Learning, tasting and traveling feed our brains with new patterns. Riding a hover-wheel, flying a drone, speaking to Amazon echo or playing a new game are examples of behaviors where our brains confront and develop new patterns for different uses and purposes.

Now, let’s look into it from a machine learning perspective:

(disclaimer 2: as said at the beginning of this post I’m just a nerd without credentials trying to convey the message. Standing in the shoulder of giants when I wrote what you’re about to read on)

Tsvi Achler has been studying the brain from multidisciplinary perspectives looking for a single, compact network with new machine learning algorithms and models who can display brain phenomena as seen in electrode recordings, performing flexible recognition.

The majority of popular models of the brain and algorithms for machine learning remain feedforward and the problem is that even when they are able to recognitze they are not optimal for recall, symbolic reasoning or analysis.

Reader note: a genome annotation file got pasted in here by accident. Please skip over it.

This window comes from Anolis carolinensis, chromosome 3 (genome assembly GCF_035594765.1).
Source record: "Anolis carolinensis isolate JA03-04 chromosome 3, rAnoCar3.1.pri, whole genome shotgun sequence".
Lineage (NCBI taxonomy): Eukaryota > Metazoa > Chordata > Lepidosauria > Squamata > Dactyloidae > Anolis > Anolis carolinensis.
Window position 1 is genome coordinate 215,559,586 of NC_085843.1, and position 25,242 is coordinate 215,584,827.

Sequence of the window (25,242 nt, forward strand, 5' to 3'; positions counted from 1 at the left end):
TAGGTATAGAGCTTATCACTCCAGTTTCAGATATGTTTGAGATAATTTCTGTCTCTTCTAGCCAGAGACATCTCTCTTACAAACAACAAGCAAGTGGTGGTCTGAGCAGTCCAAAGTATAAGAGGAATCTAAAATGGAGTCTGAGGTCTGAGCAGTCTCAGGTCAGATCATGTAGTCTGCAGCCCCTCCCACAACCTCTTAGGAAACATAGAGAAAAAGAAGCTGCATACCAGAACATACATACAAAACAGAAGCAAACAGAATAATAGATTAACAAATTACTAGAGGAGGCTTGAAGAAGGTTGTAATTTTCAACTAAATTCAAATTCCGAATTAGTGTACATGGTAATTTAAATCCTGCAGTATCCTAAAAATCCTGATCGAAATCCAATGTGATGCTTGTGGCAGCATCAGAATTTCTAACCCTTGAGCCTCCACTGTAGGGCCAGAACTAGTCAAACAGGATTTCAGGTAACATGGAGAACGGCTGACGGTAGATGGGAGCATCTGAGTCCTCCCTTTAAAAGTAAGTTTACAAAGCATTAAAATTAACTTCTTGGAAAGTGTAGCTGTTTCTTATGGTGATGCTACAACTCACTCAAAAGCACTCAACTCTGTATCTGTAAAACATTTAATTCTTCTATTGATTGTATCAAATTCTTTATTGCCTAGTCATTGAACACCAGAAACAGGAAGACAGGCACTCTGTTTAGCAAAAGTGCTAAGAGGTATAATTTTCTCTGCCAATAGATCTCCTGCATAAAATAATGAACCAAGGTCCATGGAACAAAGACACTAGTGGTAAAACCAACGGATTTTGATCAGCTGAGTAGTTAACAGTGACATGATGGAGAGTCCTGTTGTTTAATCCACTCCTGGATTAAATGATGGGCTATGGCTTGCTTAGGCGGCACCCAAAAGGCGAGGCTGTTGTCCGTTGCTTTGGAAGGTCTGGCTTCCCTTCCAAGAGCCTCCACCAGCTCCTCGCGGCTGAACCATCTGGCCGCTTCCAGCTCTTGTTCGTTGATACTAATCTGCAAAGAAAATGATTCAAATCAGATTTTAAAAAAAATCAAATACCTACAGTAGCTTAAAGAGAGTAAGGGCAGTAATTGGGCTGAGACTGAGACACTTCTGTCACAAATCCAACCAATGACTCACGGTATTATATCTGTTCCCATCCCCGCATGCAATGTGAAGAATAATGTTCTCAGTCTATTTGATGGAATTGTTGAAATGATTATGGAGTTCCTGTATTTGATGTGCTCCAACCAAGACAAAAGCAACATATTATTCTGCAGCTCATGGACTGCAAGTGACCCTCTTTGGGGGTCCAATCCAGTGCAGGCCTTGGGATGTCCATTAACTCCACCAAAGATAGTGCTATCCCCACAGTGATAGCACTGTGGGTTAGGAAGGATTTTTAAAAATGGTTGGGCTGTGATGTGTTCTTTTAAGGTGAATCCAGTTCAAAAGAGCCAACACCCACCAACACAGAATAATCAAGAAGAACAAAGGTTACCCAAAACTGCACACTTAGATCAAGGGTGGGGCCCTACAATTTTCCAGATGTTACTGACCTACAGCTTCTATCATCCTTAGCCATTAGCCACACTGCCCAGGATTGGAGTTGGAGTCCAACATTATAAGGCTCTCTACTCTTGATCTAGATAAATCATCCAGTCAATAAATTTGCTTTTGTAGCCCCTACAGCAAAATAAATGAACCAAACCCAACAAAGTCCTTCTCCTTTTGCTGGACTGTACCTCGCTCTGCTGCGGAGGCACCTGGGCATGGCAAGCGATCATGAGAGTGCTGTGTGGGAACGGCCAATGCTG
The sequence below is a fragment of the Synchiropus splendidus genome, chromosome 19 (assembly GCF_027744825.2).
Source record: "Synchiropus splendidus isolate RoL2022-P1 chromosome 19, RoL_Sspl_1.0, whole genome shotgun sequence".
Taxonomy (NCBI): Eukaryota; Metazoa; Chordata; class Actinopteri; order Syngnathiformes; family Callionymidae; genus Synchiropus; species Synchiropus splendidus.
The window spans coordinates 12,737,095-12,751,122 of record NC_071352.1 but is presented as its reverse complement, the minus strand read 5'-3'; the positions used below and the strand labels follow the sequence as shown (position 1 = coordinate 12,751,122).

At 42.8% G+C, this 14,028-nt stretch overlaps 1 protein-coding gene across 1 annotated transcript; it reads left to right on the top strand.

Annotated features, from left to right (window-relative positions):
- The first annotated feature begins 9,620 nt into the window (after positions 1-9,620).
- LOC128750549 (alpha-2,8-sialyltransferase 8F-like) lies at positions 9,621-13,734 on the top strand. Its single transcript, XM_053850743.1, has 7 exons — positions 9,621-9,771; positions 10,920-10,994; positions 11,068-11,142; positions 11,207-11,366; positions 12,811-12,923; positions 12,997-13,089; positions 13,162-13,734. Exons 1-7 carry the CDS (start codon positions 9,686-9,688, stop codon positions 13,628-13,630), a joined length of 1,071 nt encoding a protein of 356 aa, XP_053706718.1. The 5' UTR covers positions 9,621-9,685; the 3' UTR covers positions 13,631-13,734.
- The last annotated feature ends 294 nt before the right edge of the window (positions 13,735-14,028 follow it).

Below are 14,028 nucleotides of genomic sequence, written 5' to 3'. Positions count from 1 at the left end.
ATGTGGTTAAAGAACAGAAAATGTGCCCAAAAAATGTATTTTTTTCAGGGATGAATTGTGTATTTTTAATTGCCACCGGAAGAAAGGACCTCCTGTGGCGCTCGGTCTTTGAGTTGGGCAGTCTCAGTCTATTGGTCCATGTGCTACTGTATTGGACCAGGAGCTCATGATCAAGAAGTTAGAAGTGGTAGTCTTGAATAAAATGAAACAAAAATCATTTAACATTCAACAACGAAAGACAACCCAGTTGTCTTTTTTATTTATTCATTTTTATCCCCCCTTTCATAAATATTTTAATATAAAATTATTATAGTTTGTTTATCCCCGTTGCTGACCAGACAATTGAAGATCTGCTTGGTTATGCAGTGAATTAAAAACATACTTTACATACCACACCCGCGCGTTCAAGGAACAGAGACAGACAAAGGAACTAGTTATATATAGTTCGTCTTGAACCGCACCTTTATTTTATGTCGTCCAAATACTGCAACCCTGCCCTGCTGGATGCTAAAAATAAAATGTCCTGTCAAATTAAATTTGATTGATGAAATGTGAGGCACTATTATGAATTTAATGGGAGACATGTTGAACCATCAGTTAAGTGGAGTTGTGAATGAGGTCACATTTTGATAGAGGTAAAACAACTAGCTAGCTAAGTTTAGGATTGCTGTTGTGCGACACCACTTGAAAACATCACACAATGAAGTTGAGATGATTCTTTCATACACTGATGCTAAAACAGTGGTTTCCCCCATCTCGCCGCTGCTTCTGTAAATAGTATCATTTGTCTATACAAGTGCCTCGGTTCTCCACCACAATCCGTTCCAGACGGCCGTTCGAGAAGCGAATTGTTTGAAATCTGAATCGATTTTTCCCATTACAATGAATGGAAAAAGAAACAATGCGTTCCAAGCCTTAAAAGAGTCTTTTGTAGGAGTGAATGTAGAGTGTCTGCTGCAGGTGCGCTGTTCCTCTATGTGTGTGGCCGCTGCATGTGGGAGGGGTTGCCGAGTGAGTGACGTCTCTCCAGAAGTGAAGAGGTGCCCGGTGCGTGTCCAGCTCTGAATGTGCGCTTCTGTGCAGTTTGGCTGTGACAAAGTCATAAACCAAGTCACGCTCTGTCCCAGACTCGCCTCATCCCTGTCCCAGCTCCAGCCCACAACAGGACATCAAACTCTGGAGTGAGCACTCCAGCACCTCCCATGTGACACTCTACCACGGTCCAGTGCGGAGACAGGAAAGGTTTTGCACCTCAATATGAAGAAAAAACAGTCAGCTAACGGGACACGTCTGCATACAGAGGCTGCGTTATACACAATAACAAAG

For example you can ask a 4 year old why they recognized something the way they did or what do they expect a bicycle to look like. However it is difficult to do the same with current machine learning algorithms.

Let’s take the example of recognizing a bicycle over a dataset of pictures. A bicycle, from a pattern perspective, would consist of two same or similar size wheels, a handle, and some sort of supporting triangular structure.

In feedforward models the weights are optimised for successful recognition over the dataset (of a bicycle in our example).

Feedforward methods will learn what is unique within a bicycle compared to all other items in the training set and learn to ignore what is not unique. The problem is that subsequently it is not easy to recall what are the original components (two wheels of same of similar size, a handle, a supporting triangular structure) that may or may not be shared with other items.

Moreover when something new must be learned, feedforward models have to figure out from what is unique to the new item but not to the bicycle and other items it already knows how to recognize. This requires re-doing learning and rehearsing all over the whole dataset.